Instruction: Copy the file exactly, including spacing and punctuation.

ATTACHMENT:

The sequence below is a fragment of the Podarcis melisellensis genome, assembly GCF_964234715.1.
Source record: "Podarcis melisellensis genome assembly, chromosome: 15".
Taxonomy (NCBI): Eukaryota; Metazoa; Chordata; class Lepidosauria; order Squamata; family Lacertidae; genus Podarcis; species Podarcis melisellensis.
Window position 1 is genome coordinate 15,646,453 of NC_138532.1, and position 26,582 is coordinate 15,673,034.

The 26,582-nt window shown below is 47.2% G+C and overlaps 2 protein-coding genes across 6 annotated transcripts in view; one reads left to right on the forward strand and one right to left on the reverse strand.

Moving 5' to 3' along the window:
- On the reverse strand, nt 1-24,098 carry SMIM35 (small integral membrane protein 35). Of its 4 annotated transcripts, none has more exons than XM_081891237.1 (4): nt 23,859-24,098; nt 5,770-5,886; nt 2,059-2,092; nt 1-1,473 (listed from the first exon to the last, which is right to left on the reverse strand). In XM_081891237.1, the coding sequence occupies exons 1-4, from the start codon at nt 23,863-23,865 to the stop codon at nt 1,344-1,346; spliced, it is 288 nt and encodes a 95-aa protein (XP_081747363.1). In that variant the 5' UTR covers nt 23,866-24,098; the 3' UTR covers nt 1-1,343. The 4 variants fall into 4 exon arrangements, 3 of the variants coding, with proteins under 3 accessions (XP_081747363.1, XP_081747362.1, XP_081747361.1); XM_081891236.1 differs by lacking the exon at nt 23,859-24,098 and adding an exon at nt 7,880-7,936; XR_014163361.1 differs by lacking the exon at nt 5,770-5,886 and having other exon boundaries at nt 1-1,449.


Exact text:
The sequence below is a fragment of the Podarcis melisellensis genome, assembly GCF_964234715.1.
Source record: "Podarcis melisellensis genome assembly, chromosome: 15".
Taxonomy (NCBI): Eukaryota; Metazoa; Chordata; class Lepidosauria; order Squamata; family Lacertidae; genus Podarcis; species Podarcis melisellensis.
Window position 1 is genome coordinate 15,646,453 of NC_138532.1, and position 26,582 is coordinate 15,673,034.

The 26,582-nt window shown below is 47.2% G+C and overlaps 2 protein-coding genes across 6 annotated transcripts in view; one reads left to right on the forward strand and one right to left on the reverse strand.

Moving 5' to 3' along the window:
- On the reverse strand, nt 1-24,098 carry SMIM35 (small integral membrane protein 35). Of its 4 annotated transcripts, none has more exons than XM_081891237.1 (4): nt 23,859-24,098; nt 5,770-5,886; nt 2,059-2,092; nt 1-1,473 (listed from the first exon to the last, which is right to left on the reverse strand). In XM_081891237.1, the coding sequence occupies exons 1-4, from the start codon at nt 23,863-23,865 to the stop codon at nt 1,344-1,346; spliced, it is 288 nt and encodes a 95-aa protein (XP_081747363.1). In that variant the 5' UTR covers nt 23,866-24,098; the 3' UTR covers nt 1-1,343. The 4 variants fall into 4 exon arrangements, 3 of the variants coding, with proteins under 3 accessions (XP_081747363.1, XP_081747362.1, XP_081747361.1); XM_081891236.1 differs by lacking the exon at nt 23,859-24,098 and adding an exon at nt 7,880-7,936; XR_014163361.1 differs by lacking the exon at nt 5,770-5,886 and having other exon boundaries at nt 1-1,449.